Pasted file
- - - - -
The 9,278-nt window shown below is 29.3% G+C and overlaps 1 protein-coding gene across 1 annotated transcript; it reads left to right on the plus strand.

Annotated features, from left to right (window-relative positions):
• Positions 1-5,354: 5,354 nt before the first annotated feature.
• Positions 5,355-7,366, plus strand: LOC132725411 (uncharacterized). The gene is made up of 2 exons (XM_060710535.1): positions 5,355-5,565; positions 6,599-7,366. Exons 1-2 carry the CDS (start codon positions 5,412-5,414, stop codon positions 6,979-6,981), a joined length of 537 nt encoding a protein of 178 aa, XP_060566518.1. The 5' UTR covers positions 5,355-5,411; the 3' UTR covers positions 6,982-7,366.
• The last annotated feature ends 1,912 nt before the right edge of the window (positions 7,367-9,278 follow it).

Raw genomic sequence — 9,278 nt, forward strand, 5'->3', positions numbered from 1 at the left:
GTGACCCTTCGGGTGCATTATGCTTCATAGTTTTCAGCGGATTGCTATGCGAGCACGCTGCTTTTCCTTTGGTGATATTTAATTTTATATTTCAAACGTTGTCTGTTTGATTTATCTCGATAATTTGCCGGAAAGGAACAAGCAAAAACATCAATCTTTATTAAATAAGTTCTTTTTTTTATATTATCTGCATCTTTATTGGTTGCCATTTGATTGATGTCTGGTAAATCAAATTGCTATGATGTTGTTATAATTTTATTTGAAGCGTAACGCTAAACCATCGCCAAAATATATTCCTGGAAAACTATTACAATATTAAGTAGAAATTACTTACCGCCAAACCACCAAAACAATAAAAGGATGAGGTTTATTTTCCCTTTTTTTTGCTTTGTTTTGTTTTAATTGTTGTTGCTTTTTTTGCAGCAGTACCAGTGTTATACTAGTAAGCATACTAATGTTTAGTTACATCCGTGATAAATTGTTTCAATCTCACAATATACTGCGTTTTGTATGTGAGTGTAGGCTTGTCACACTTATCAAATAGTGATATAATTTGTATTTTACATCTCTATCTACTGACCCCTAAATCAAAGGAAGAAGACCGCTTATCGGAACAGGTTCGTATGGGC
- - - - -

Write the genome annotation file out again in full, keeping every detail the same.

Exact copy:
The 9,278-nt window shown below is 29.3% G+C and overlaps 1 protein-coding gene across 1 annotated transcript; it reads left to right on the plus strand.

Annotated features, from left to right (window-relative positions):
• Positions 1-5,354: 5,354 nt before the first annotated feature.
• Positions 5,355-7,366, plus strand: LOC132725411 (uncharacterized). The gene is made up of 2 exons (XM_060710535.1): positions 5,355-5,565; positions 6,599-7,366. Exons 1-2 carry the CDS (start codon positions 5,412-5,414, stop codon positions 6,979-6,981), a joined length of 537 nt encoding a protein of 178 aa, XP_060566518.1. The 5' UTR covers positions 5,355-5,411; the 3' UTR covers positions 6,982-7,366.
• The last annotated feature ends 1,912 nt before the right edge of the window (positions 7,367-9,278 follow it).

Raw genomic sequence — 9,278 nt, forward strand, 5'->3', positions numbered from 1 at the left:
GTGACCCTTCGGGTGCATTATGCTTCATAGTTTTCAGCGGATTGCTATGCGAGCACGCTGCTTTTCCTTTGGTGATATTTAATTTTATATTTCAAACGTTGTCTGTTTGATTTATCTCGATAATTTGCCGGAAAGGAACAAGCAAAAACATCAATCTTTATTAAATAAGTTCTTTTTTTTATATTATCTGCATCTTTATTGGTTGCCATTTGATTGATGTCTGGTAAATCAAATTGCTATGATGTTGTTATAATTTTATTTGAAGCGTAACGCTAAACCATCGCCAAAATATATTCCTGGAAAACTATTACAATATTAAGTAGAAATTACTTACCGCCAAACCACCAAAACAATAAAAGGATGAGGTTTATTTTCCCTTTTTTTTGCTTTGTTTTGTTTTAATTGTTGTTGCTTTTTTTGCAGCAGTACCAGTGTTATACTAGTAAGCATACTAATGTTTAGTTACATCCGTGATAAATTGTTTCAATCTCACAATATACTGCGTTTTGTATGTGAGTGTAGGCTTGTCACACTTATCAAATAGTGATATAATTTGTATTTTACATCTCTATCTACTGACCCCTAAATCAAAGGAAGAAGACCGCTTATCGGAACAGGTTCGTATGGGC